14. Frank Sinatra crashes his golf cart: Frank Sinatra ruled Vegas during the '60s and probably wasn't used to hearing too many people turn him down for anything. He lost his cool one day in 1967 when he had a falling out with the Sands management after having his credit cut off in the casino. The eccentric billionaire Howard Hughes had just purchased the Sands. He and Sinatra had a history of enmity dating to when Sinatra starred in several movies for Hughes' RKO Pictures, and Hughes was determined to put the singer in his place. After learning that his credit line at the casino had been suspended, an angry and drunk Sinatra drove a golf cart through a plate-glass window at the Sands. Sinatra reportedly threw chips in the face of a casino employee and defied hotel security officers who tried to quiet him. He staggered into the Garden Room, the Sands' 24-hour restaurant, where he found casino manager Carl Cohen and overturned his table. It wasn't long after the incident that Sinatra moved his show to Caesars Palace .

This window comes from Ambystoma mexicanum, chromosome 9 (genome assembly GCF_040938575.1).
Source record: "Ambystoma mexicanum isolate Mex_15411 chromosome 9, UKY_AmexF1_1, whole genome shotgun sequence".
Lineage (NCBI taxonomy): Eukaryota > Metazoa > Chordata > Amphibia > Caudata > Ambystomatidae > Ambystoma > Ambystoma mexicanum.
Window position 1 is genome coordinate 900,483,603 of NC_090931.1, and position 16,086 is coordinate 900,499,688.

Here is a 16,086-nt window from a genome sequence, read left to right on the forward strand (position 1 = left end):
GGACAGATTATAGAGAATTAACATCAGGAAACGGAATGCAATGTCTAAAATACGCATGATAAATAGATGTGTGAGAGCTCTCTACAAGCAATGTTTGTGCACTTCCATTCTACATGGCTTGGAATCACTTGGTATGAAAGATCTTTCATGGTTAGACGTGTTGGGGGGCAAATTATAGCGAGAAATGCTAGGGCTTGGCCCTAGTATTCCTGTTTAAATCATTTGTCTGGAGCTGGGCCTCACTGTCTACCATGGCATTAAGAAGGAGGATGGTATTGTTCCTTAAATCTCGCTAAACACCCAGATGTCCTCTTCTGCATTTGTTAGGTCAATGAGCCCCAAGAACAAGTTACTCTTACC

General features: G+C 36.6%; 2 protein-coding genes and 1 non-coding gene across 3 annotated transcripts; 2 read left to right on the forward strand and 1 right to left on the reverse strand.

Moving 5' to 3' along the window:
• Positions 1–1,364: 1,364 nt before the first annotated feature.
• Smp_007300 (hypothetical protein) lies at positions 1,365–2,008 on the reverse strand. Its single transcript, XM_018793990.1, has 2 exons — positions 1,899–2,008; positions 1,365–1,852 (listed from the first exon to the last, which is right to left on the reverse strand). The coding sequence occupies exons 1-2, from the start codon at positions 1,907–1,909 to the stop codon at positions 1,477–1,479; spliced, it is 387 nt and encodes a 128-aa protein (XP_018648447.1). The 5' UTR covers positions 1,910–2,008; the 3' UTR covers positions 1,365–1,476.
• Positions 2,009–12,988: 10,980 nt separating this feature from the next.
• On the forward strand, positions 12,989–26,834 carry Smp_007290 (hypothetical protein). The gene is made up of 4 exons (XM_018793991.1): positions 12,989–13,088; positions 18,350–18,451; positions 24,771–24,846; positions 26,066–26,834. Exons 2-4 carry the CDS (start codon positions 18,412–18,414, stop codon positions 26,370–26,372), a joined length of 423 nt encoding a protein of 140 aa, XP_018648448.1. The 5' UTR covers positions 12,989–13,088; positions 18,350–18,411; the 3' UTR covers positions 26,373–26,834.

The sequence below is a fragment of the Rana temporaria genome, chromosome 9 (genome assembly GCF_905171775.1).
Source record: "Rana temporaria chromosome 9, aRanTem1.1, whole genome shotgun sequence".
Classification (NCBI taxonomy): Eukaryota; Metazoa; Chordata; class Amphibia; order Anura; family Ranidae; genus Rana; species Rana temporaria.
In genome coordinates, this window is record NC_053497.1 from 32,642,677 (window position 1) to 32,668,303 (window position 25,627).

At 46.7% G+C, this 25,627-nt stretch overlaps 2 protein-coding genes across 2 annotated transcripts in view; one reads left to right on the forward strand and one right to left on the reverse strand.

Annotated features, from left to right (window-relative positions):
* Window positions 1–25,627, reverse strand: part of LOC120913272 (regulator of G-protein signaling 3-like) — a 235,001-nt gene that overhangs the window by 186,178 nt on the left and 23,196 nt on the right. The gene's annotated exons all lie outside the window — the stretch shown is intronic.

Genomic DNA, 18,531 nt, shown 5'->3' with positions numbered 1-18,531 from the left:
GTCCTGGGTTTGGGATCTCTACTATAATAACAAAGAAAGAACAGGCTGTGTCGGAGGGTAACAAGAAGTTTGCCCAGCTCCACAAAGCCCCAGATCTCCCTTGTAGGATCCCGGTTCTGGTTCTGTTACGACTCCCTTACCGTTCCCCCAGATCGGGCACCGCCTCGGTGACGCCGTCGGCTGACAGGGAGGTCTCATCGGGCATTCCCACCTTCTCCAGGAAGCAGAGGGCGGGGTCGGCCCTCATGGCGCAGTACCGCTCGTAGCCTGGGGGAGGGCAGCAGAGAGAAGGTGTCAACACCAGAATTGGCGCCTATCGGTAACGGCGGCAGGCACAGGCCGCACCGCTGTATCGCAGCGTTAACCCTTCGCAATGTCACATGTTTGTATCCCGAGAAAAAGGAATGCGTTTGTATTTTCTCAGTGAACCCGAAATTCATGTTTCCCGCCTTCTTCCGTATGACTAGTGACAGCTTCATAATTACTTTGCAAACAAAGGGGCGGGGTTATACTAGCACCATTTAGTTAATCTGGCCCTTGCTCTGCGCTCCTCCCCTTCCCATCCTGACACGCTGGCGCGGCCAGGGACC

15. Linda Ronstadt booted off stage at the Aladdin: Singer Linda Ronstadt never has been particularly controversial, but comments she made on stage at the Aladdin Hotel (now Planet Hollywood Resort & Casino) didn't sit well with the management, and she was asked to leave the property. During her performance on July 17, 2004, Ronstadt dedicated a song to "Fahrenheit 9/11" filmmaker Michael Moore and encouraged the audience of 4,500 people to see the film, saying Moore was "spreading the truth" about President George W. Bush. Ronstadt's comments drew boos, and some of the 4,500 people in attendance stormed out of the theater. People also tore down concert posters and tossed cocktails. Aladdin President Bill Timmins ordered security guards to escort Ronstadt off Aladdin property after the singer's show, not even allowing her back into her luxury suite. The hotel president also sent word that Ronstadt was no longer welcome at the hotel for future performances.